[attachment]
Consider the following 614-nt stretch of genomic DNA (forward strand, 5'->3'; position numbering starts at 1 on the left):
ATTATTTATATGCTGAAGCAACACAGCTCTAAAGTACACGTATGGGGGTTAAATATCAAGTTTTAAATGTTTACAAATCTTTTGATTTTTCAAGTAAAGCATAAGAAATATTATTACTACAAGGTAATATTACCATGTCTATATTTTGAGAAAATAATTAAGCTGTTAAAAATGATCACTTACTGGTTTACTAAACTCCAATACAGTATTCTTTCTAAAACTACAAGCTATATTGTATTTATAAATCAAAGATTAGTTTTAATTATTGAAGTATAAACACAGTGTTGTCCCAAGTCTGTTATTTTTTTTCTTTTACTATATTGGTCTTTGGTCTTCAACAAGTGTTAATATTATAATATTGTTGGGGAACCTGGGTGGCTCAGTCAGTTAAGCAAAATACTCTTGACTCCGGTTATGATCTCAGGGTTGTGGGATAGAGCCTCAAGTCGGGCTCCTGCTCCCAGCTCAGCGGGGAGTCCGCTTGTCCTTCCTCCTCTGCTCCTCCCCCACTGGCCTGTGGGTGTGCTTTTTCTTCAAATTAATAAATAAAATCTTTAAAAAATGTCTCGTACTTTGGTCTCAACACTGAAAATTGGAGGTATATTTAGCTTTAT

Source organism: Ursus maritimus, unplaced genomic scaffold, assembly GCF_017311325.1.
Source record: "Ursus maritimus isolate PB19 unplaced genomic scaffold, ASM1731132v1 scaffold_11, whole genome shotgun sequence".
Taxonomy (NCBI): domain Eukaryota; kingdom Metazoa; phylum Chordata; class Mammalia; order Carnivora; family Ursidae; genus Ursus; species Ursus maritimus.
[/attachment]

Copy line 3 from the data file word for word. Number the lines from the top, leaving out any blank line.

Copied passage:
Source organism: Ursus maritimus, unplaced genomic scaffold, assembly GCF_017311325.1.